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Guide to API Privilege Escalation - Application Files

The application file contains the functions that you wish for the system to escalate. The application file performs the following steps:

  1. Receives and sanitizes the data.
  2. Authorizes the action.
  3. Performs the requested action.
  4. Returns the result.

How to write the application

You can write your AdminBin application in any programming language. However, we recommend that you write the file as a Perl modulino that subclasses the Cpanel::AdminBin::Script::Class module.

  • The root user must own the file.
  • You must set the file to 0700 permissions (writable, readable, and executable by owner).
  • You must shebang the AdminBin application properly, or compile it.
  • Store this file with the configuration file in a new namespace in the /usr/local/cpanel/bin/admin/ directory.
    • The namespace and the directory name that you create in the /usr/local/cpanel/bin/admin/ must be identical.
    • For example, you could create the TheNameSpace namespace and /usr/local/cpanel/bin/admin/TheNameSpace directory.
  • The configuration file should contain the following text:

For more about the configuration file and its parameters, read the Configuration File documentation.

The Call method (54+)

  • We strongly recommend that you use this method.
  • This example file uses full mode, which the Cpanel::AdminBin::Script::Call module requires.

# Package the module.
package MyNamespace::MyExample;

# Use the strict pragma. (Manners!)
use strict;

#Make this module inherit from this "groundwork" admin module.
#This eliminates a large swath of the boilerplate code that admin #modules used to require!
use parent qw( Cpanel::AdminBin::Script::Call );

# Use any additional modules.
use Cpanel::Logger               ();
use Cpanel::PwCache              ();

#Run the module as a script if (and only if) it is called that way.
#This "modulino" approach helps to facilitate testing and code
#reusability; for example, you could put some of this class's methods
#into a base class, then have 2 or more admin modules inherit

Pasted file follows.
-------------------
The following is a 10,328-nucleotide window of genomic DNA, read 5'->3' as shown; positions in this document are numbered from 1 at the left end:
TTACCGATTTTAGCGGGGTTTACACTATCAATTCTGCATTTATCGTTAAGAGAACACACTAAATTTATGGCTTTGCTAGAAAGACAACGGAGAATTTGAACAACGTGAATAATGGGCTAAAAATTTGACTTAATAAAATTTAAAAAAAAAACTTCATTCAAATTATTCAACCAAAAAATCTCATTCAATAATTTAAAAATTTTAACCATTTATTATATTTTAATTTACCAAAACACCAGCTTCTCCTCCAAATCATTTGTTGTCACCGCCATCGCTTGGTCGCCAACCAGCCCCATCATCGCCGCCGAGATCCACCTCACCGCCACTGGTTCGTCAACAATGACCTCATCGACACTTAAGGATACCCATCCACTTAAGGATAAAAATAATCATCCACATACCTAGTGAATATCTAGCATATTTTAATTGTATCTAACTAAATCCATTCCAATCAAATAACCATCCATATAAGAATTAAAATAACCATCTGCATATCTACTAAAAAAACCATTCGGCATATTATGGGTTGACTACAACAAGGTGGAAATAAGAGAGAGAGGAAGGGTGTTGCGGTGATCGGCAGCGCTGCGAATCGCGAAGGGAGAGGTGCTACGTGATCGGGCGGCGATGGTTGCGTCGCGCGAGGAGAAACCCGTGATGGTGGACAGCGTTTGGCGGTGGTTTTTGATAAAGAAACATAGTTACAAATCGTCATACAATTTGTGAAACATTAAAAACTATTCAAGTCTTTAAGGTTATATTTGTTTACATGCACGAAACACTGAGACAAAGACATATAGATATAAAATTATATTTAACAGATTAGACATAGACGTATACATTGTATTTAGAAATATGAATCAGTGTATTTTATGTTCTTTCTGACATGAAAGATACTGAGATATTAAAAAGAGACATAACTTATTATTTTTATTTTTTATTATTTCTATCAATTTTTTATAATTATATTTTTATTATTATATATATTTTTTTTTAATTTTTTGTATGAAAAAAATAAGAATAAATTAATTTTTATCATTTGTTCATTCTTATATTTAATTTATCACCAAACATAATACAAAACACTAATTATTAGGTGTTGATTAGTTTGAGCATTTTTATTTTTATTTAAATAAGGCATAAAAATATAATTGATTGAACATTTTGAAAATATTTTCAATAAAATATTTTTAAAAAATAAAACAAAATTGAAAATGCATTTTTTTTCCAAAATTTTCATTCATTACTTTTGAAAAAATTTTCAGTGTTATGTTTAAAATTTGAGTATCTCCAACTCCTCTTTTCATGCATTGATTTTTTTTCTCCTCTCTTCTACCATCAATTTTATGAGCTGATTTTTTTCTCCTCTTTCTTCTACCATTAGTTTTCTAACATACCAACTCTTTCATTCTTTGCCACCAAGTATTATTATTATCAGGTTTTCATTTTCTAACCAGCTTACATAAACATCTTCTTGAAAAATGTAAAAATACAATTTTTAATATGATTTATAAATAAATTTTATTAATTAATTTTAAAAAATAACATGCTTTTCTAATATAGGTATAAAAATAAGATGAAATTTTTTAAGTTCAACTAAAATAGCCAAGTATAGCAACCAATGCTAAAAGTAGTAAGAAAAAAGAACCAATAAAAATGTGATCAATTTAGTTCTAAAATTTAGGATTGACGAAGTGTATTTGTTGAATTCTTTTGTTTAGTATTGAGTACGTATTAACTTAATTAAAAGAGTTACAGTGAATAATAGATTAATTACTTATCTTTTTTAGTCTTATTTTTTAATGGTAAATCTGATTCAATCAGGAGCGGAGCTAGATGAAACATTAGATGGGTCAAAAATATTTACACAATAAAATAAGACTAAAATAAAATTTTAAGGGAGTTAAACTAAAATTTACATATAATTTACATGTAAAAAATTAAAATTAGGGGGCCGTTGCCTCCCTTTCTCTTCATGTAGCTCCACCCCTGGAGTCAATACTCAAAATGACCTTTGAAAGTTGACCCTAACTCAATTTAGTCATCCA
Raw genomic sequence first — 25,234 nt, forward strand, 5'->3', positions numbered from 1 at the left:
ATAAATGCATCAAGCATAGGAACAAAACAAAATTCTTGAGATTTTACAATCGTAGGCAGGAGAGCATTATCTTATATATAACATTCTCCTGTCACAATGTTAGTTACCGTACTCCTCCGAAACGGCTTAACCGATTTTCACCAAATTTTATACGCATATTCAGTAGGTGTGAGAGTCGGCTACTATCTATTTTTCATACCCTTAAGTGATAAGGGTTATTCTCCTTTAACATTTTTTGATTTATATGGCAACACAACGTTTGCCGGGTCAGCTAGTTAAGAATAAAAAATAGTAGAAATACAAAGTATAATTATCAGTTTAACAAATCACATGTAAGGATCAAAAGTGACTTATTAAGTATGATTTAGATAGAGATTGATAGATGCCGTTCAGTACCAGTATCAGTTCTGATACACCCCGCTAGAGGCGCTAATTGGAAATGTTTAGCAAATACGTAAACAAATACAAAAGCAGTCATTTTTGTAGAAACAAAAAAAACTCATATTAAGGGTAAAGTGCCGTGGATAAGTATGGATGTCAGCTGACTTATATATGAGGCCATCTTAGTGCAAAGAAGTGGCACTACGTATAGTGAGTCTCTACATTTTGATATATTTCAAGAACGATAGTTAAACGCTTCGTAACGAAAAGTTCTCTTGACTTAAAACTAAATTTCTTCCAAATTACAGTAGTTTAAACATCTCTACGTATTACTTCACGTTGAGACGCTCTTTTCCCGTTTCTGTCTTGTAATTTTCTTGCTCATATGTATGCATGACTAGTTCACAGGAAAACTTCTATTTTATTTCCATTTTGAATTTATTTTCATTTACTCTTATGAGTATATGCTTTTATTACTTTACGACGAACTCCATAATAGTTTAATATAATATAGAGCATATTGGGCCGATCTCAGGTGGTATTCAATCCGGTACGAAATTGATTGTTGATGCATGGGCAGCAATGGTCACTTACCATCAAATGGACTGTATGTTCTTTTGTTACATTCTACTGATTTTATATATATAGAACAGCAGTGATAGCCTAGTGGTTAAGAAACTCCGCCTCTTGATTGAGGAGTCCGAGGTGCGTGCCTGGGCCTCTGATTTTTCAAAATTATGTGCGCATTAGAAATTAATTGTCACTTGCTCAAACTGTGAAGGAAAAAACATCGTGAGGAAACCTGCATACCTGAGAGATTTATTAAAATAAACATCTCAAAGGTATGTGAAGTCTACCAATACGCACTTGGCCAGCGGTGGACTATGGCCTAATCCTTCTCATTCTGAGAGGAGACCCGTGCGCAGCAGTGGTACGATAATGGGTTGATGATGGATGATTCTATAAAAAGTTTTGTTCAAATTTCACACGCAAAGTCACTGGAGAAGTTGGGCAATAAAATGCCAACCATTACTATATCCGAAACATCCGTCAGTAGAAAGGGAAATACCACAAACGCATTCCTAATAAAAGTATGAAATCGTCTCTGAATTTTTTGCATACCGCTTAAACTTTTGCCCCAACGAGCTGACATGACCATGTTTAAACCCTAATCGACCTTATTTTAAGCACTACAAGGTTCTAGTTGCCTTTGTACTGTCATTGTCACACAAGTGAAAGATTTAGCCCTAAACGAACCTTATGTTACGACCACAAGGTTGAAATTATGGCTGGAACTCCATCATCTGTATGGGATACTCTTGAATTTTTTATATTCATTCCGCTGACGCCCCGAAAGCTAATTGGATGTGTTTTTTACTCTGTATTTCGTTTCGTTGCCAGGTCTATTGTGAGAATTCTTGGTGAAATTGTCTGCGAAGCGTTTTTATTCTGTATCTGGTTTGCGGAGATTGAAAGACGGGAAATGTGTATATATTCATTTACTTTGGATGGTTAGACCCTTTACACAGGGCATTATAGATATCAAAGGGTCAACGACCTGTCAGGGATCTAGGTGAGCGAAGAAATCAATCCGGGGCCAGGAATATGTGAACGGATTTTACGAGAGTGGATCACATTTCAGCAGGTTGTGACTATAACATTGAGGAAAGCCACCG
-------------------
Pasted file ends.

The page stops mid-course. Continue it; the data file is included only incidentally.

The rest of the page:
#from that base class.
__PACKAGE__->run() if !caller;

#This special function is a "whitelist" of actions that
#a caller may call. Anything not listed here cannot be called.
#By convention, these functions are named
sub _actions {
    return qw(

#If, for some reason, you want to enable an admin action for a demo account,
#then list that action here.
sub _demo_actions { }

#Each "action" is its own method.
#It receives the arguments in list form as they were passed
#in to Cpanel::AdminBin::Call::call().
#For example, you could call the ECHO action thusly:
#    'MyNamespace',
#    'MyExample',
#    'ECHO',
#    'the string',
#...and ECHO would receive 'the string' as the $string argument.

sub ECHO {
    my ($self, $string) = @_;
    return $string;

sub MIRROR {
    my ($self, $string) = @_;
    return scalar reverse $string;

sub BOUNCY {
    my ($self, $string) = @_;
    return _bouncy($string);

    my ($self, $string) = @_;
    return { ourdata => $string };

sub DEATH {
    die 'Arrgh!';

#This OPTIONAL function will be called before the function invocation.
#The $metadata_hr is a hash reference that contains, as of 11.54,
#a "wantarray" key that indicates the calling context: void, scalar, or list.
#(cf. perldoc wantarray)
#$args_ar is the array of arguments from the caller.
#NOTE: Both of the foregoing are "live" references. Take extra care
#not to modify them!
sub pre_execute_hook {
    my ($self, $metadata_hr, $args_ar) = @_;
    my $mod_name = (__PACKAGE__ =~ s<.*::><>r);
            "User %s called the module "%s" with the function "%s" and arguments [%s]",
            join( q< >, @$args_ar ),
    return;   #the actual return value(s) is/are ignored

sub _bouncy {
    my $data_in = shift;